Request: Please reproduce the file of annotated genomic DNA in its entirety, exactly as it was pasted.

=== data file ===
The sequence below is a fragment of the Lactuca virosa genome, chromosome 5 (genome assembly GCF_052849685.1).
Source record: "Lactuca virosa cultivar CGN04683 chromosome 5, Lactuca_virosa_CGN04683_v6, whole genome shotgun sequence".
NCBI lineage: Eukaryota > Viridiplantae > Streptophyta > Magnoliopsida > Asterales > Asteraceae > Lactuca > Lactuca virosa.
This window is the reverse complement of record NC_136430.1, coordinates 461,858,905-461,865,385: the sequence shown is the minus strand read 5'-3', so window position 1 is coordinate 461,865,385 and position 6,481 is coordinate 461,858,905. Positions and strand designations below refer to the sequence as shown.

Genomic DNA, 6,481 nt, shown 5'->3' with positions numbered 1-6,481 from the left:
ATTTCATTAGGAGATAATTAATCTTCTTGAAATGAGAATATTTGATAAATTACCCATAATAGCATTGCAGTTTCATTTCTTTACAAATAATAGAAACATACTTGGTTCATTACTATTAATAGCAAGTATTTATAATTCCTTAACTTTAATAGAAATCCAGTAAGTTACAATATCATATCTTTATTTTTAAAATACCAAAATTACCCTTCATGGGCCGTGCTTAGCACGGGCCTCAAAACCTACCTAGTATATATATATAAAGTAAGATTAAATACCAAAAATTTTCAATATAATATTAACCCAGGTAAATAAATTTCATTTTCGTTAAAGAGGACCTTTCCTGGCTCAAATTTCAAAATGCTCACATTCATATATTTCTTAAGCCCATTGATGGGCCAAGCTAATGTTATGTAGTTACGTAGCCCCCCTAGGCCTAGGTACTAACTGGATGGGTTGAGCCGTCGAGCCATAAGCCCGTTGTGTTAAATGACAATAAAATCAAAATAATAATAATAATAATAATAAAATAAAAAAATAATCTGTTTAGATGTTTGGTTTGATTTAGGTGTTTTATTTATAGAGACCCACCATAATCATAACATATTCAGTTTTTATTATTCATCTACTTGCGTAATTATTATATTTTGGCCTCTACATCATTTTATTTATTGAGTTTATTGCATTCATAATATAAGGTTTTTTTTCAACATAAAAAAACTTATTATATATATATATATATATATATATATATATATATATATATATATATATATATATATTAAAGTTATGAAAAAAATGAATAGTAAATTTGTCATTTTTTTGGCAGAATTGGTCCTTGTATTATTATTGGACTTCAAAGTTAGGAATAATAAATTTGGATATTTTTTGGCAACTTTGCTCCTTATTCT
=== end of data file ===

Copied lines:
The sequence below is a fragment of the Lactuca virosa genome, chromosome 5 (genome assembly GCF_052849685.1).
Source record: "Lactuca virosa cultivar CGN04683 chromosome 5, Lactuca_virosa_CGN04683_v6, whole genome shotgun sequence".
NCBI lineage: Eukaryota > Viridiplantae > Streptophyta > Magnoliopsida > Asterales > Asteraceae > Lactuca > Lactuca virosa.
This window is the reverse complement of record NC_136430.1, coordinates 461,858,905-461,865,385: the sequence shown is the minus strand read 5'-3', so window position 1 is coordinate 461,865,385 and position 6,481 is coordinate 461,858,905. Positions and strand designations below refer to the sequence as shown.

Genomic DNA, 6,481 nt, shown 5'->3' with positions numbered 1-6,481 from the left:
ATTTCATTAGGAGATAATTAATCTTCTTGAAATGAGAATATTTGATAAATTACCCATAATAGCATTGCAGTTTCATTTCTTTACAAATAATAGAAACATACTTGGTTCATTACTATTAATAGCAAGTATTTATAATTCCTTAACTTTAATAGAAATCCAGTAAGTTACAATATCATATCTTTATTTTTAAAATACCAAAATTACCCTTCATGGGCCGTGCTTAGCACGGGCCTCAAAACCTACCTAGTATATATATATAAAGTAAGATTAAATACCAAAAATTTTCAATATAATATTAACCCAGGTAAATAAATTTCATTTTCGTTAAAGAGGACCTTTCCTGGCTCAAATTTCAAAATGCTCACATTCATATATTTCTTAAGCCCATTGATGGGCCAAGCTAATGTTATGTAGTTACGTAGCCCCCCTAGGCCTAGGTACTAACTGGATGGGTTGAGCCGTCGAGCCATAAGCCCGTTGTGTTAAATGACAATAAAATCAAAATAATAATAATAATAATAATAAAATAAAAAAATAATCTGTTTAGATGTTTGGTTTGATTTAGGTGTTTTATTTATAGAGACCCACCATAATCATAACATATTCAGTTTTTATTATTCATCTACTTGCGTAATTATTATATTTTGGCCTCTACATCATTTTATTTATTGAGTTTATTGCATTCATAATATAAGGTTTTTTTTCAACATAAAAAAACTTATTATATATATATATATATATATATATATATATATATATATATATATATATATATATATTAAAGTTATGAAAAAAATGAATAGTAAATTTGTCATTTTTTTGGCAGAATTGGTCCTTGTATTATTATTGGACTTCAAAGTTAGGAATAATAAATTTGGATATTTTTTGGCAACTTTGCTCCTTATTCT